Changing power dynamics: The Kennedy Community Health Center has purposefully remade its board
PHOTOS/MATTHEW WRIGHT, BOWDITCH & DEWEY
To better represent its patient population, the board of directors at the Edward M. Kennedy Community Health Center has made an effort during the past three years to diversify and include a greater variety of perspectives under the leadership of chair Valerie Zolezzi-Wyndham.
The healthcare nonprofit, based in Worcester and providing healthcare mostly for underserved groups, is part of a growing trend of businesses attempting to reflect consumer demographics more closely in their leadership. In an era of massive social upheaval and calls to meet demands for diversity and inclusion, the center’s concentrated efforts to reshape the culture of its leadership board and generate structural shifts within the organization attest to the increasing need to align organizational goals with operational realities.
“When I became chair, I thought it was really important that as opportunities opened up for us to be able to add board members, we do that in a way that would ensure that the board represented the populations that we serve,” said Zolezzi-Wyndham.
Creating the right board
The Kennedy Community Health Center serves about 28,000 patients per year on $35 million in annual income and is led by President & CEO Steve Kerrigan, who is appointed by the board, which sets the tone of the organization. Kennedy’s patient population is 90% low-income, 71% person of color, and 30% without health insurance. A quarter of its patients are children.
During the board member search process, the center emphasizes asking candidates how their lived experiences and perspectives could contribute to thoughtfully managing the center’s operations. The board requires 51% of its 11 members to be patients at the center.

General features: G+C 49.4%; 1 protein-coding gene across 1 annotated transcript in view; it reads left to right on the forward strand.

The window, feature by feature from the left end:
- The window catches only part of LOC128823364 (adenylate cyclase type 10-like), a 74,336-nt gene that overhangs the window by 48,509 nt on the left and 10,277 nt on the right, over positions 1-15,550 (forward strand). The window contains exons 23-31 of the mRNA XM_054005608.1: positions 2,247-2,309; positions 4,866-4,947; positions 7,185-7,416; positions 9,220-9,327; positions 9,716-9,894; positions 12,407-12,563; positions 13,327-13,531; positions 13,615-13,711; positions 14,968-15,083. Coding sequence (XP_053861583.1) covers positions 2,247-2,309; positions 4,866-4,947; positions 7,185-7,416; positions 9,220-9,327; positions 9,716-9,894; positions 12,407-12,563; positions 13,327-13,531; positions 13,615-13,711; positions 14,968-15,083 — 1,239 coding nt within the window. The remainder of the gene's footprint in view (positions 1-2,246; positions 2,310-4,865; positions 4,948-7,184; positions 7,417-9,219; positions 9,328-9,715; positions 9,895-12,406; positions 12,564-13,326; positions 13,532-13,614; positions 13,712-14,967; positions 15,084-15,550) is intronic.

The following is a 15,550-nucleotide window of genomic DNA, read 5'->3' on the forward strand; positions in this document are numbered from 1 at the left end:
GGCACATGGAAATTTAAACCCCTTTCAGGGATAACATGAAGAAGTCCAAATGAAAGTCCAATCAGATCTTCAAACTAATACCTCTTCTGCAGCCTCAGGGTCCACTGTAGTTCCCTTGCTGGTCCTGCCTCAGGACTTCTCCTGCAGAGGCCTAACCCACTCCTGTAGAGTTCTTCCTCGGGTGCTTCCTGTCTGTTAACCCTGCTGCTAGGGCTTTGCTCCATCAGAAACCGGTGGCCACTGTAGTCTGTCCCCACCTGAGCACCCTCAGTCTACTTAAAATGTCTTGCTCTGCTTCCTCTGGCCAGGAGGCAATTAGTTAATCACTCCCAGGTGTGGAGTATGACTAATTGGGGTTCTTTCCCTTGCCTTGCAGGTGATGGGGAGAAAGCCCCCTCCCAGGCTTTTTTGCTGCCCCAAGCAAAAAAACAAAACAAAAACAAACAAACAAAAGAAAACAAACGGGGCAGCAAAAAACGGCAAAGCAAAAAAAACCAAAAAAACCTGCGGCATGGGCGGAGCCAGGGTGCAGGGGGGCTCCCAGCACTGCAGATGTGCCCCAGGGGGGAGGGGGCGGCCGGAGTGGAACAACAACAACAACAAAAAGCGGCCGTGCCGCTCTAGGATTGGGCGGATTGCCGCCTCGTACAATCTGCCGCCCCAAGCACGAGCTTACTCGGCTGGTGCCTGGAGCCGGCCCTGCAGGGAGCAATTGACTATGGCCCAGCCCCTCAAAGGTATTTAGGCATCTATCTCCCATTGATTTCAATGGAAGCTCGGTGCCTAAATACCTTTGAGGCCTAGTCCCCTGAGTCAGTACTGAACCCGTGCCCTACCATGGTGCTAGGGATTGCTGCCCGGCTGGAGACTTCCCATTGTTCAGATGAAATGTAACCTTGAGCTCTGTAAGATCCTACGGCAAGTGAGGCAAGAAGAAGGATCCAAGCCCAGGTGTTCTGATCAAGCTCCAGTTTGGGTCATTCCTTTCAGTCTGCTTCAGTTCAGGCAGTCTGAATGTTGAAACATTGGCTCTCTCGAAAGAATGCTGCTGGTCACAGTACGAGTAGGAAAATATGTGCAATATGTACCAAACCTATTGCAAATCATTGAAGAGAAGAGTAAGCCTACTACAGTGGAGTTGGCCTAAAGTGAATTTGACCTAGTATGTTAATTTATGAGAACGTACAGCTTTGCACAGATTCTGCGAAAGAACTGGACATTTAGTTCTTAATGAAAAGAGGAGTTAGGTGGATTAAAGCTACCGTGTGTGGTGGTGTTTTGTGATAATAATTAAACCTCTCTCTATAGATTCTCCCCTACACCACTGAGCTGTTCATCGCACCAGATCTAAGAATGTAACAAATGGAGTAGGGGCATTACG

As a result, one third of board members are from outside the U.S., and another third have parents or family who are immigrants. Two board members grew up in the Greater Brook Valley public housing complex, which is where the Kennedy health center started.
“A power dynamic has changed,” said Zolezzi-Wyndham. “At the same time as we were building numbers, we also really worked to make sure that every board member felt that they could bring their voice to the table and felt that their opinions mattered. So we have very lively conversations, and I would absolutely say that the decisions we are making are stronger.”
Kennedy board members now include:
• Raul Porras – a patient board member who founded the Boston nonprofit Latino STEM Alliance and is originally from Venezuela.
• Emmanuel Larbi – A researcher at Tufts Medical Center in Boston in ophthalmology and cancer, who works at Worcester State University and owns a restaurant.
• Sue Seppa – a certified public accountant, who worked for Great Brook Valley
• AiVi Nguyen – a lawyer at Worcester law firm Bowditch & Dewey, a former resident of the Great Brook Valley public housing complex, and the former chair of United Way of Central Massachusetts
“When you have a diverse board with a multitude of perspectives, it allows for a lot of insight,” said Larbi, a Ghanian immigrant who joined the board in November. “When it’s time to make an executive decision, you have a lot of voices to help identify the gaps that perhaps you’re not seeing.”